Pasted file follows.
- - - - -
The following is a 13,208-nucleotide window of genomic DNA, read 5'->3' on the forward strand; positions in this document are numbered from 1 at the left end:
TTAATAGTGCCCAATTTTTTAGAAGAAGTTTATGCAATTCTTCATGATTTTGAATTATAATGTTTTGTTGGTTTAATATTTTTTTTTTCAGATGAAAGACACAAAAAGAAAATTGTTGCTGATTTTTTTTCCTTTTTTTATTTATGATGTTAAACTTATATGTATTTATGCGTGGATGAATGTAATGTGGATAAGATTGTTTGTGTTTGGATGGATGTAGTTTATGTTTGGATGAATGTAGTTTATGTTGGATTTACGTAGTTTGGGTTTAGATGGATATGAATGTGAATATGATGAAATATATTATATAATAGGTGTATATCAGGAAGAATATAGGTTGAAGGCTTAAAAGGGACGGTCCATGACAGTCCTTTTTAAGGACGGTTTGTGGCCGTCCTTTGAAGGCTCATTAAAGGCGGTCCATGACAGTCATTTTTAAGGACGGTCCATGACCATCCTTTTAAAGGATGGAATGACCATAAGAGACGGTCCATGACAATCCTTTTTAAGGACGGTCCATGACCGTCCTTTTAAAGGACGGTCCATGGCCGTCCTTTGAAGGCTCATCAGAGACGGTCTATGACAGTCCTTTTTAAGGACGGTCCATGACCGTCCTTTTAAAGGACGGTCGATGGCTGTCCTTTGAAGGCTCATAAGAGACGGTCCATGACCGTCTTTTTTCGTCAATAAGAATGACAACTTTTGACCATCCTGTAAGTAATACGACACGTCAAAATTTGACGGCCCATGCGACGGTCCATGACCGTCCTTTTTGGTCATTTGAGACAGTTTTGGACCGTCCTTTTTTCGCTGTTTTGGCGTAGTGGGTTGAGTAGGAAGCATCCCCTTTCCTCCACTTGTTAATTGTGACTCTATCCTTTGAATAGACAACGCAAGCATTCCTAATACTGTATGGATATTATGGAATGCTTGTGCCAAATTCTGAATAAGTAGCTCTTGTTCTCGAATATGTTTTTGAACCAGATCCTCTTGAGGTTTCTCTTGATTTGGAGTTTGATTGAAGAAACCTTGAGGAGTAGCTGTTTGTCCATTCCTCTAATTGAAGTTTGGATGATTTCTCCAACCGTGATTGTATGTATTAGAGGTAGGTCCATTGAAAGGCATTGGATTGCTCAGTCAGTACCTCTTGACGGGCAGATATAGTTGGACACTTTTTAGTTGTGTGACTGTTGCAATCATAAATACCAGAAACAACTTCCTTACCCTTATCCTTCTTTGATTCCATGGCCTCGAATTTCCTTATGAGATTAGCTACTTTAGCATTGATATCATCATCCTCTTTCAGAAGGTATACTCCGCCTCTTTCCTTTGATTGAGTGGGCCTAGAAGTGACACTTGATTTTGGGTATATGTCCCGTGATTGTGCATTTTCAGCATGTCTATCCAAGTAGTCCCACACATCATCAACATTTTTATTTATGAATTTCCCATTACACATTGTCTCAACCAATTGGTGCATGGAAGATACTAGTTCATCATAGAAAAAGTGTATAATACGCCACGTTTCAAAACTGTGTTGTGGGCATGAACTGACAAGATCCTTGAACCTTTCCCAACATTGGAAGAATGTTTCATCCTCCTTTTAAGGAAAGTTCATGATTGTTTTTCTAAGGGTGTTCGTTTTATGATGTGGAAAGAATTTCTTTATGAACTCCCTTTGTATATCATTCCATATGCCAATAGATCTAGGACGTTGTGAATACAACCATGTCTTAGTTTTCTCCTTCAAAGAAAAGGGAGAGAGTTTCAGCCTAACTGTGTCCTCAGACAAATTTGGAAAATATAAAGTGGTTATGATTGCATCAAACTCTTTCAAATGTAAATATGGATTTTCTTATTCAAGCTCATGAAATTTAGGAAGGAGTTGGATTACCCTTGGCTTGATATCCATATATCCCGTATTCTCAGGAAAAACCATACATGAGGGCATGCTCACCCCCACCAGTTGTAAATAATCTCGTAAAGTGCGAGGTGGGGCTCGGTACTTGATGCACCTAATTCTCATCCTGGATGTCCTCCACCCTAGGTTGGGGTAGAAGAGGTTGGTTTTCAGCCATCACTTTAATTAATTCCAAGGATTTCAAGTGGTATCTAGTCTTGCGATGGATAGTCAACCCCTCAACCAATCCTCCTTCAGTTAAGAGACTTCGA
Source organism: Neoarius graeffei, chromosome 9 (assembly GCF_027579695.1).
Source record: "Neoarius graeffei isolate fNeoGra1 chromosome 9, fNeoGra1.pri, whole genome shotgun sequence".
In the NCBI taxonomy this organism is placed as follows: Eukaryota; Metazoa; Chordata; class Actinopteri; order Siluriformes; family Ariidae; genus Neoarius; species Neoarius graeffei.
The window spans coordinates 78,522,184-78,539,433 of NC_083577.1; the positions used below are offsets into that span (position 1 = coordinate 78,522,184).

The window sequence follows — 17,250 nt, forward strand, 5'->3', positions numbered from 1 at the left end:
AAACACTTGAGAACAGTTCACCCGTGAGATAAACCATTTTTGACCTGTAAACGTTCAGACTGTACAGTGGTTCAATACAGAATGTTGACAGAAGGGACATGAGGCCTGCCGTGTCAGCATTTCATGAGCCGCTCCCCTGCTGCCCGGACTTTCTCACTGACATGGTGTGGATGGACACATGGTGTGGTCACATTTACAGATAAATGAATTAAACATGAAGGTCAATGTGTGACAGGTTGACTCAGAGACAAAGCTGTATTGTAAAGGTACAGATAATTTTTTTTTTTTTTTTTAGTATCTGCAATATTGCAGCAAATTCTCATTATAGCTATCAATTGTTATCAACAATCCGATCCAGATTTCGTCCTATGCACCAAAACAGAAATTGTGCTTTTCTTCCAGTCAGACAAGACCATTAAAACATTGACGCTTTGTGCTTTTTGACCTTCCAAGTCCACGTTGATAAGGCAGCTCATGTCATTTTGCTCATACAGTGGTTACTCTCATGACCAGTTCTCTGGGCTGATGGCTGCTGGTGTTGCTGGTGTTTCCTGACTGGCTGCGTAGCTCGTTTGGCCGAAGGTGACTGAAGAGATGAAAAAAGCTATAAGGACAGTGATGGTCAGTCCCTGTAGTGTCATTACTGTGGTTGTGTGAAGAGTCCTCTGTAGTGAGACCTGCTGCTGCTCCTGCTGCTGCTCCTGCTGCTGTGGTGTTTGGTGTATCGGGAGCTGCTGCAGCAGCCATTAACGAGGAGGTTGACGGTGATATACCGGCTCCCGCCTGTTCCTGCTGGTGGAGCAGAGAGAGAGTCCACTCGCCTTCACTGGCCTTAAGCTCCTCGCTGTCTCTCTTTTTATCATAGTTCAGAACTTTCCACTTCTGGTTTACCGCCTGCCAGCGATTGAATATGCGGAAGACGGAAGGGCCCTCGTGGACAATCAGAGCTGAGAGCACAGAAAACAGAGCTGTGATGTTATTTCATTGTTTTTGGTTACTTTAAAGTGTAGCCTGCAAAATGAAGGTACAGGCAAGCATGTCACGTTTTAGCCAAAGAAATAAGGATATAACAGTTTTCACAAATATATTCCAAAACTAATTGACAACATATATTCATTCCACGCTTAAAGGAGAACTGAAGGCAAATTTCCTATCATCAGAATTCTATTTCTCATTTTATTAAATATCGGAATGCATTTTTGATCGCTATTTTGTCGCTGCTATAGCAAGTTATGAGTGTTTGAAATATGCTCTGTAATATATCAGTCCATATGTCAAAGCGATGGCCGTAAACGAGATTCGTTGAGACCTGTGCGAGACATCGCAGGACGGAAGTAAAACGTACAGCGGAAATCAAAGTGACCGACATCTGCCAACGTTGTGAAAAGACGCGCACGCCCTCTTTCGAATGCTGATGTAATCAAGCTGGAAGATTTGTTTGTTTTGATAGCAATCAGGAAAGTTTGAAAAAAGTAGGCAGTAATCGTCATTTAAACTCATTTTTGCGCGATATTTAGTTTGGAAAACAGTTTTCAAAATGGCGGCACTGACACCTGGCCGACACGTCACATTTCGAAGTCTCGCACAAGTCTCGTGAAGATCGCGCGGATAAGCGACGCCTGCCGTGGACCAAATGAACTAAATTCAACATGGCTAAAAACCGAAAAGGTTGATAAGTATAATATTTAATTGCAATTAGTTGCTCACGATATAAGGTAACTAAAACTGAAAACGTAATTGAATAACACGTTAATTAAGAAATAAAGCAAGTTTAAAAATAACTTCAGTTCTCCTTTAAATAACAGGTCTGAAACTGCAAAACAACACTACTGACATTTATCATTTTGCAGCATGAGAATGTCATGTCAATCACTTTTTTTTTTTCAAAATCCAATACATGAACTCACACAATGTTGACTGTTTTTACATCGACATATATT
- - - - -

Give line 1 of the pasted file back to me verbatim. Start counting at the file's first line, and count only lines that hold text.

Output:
The following is a 13,208-nucleotide window of genomic DNA, read 5'->3' on the forward strand; positions in this document are numbered from 1 at the left end: